Benedict Rogers: "We have been busy. But there is so much more to do" - Reflections on 1 year of Hong Kong Watch
On 27 November 2018, Hong Kong Watch hosted our Annual Dinner with Lord Patten as keynote speaker. During the event, Hong Kong Watch Chair Benedict Rogers shared his reflections on the last year. Please find his remarks in full below:
Distinguished Guests, Ladies and Gentlemen:
May I first of all thank you, Lord Alton, so much for hosting us this evening, and thank all of our Patrons for the tremendous support you give to this work.
May I also thank all our distinguished guests for coming tonight, and in particular express our appreciation to our Guest of Honour and Keynote Speaker, the last Governor of Hong Kong, Lord Patten of Barnes, from whom we will hear a little later.
Thirdly, I want to express enormous appreciation to my fellow trustees and our Director. I am particularly grateful to the trustees, who are all volunteers doing this in their spare time. Indeed, I had the interesting experience recently of taking annual leave from the human rights advocacy organisation for whom I work full-time in order to undertake a human rights advocacy visit to Washington, DC on behalf of Hong Kong Watch. We do it gladly, and we do it because believe we have a responsibility to the people of Hong Kong.
I should add that – without fail – I always wear this yellow tie, in solidarity with the people of Hong Kong: if I don’t have a yellow umbrella with me!
In preparation for Lord Patten, it might be helpful for you to know what Hong Kong Watch has been up to in the year since we were founded.
Broadly speaking, we have developed four key areas of work.
Firstly, Parliamentary advocacy here in this building. Hong Kong Watch was conceived in a traffic jam in Surabaya, Indonesia, when I was reflecting on the situation in Hong Kong, after hosting visits to the UK over the course of 2016-17 by Nathan Law, Joshua Wong and Anson Chan. I realised, to my surprise, how little attention the erosion of freedom, the rule of law, basic human rights and autonomy in Hong Kong was receiving in Parliament, and I knew that there was a need for an organisation to better inform Parliamentarians. Since our launch, we have worked with Members of both Houses to secure Parliamentary Questions, oral and written. We worked with Fiona Bruce MP at the start of the year to secure the first debate in the House of Commons in two years, and that was followed the next day by a short debate in the House of Lords. More recently, Fiona, with the support of Catherine West and others, tabled an Early Day Motion expressing concern over the current trials of Benny Tai and other Umbrella Movement leaders. Remarkably, Hong Kong’s Chief Executive Carrie Lam angrily condemned this as ‘interference’ – giving it far more attention than it might otherwise have received. We will go on working with Parliamentarians in this cause.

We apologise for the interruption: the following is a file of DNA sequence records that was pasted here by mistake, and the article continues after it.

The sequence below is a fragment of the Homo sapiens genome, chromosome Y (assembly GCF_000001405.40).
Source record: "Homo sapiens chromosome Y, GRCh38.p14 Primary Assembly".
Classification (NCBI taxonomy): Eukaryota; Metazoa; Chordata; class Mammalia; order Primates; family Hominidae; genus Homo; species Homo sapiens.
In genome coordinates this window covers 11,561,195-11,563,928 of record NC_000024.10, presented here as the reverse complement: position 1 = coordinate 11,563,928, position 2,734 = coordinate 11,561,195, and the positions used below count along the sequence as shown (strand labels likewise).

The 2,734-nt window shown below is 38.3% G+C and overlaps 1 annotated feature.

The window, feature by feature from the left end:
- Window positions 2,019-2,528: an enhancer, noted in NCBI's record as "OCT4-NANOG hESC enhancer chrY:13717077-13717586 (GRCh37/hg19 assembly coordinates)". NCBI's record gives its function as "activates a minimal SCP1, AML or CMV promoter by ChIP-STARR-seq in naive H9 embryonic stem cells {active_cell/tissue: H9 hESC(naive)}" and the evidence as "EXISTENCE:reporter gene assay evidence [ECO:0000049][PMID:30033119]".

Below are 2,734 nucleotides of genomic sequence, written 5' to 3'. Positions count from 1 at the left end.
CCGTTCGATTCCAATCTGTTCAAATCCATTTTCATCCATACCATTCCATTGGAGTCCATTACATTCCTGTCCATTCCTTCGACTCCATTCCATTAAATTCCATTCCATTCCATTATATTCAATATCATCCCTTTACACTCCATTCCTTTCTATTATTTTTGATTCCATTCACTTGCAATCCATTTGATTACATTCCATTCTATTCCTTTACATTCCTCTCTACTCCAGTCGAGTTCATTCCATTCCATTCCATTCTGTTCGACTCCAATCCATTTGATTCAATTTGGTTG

Secondly, international advocacy. Although Britain has a particular responsibility to Hong Kong through the Sino-British Joint Declaration, Hong Kong is an international city and an international concern. So we have travelled to Ottawa, Washington, DC, Berlin and to the EU institutions in Brussels and the United Nations in Geneva to advocate for Hong Kong. The outcomes? In China’s Universal Periodic Review at the UN recently, 11 countries made recommendations specifically about Hong Kong – the first time Hong Kong was mentioned in the UN UPR process. Canada in particular made a strong recommendation, even though when we went to Ottawa we were led to believe that Canada might not raise Hong Kong at all. We believe that our work alongside local civil society partners, the Hong Kong UPR Coalition, played a role in this. This Friday some of our trustees are travelling to Berlin for meetings with German officials. In the European Parliament in Brussels in September we held a seminar on Hong Kong. The United States Congressional Executive Commission on China and the US-China Economic and Security Review Commission referred to our work in their most recent reports.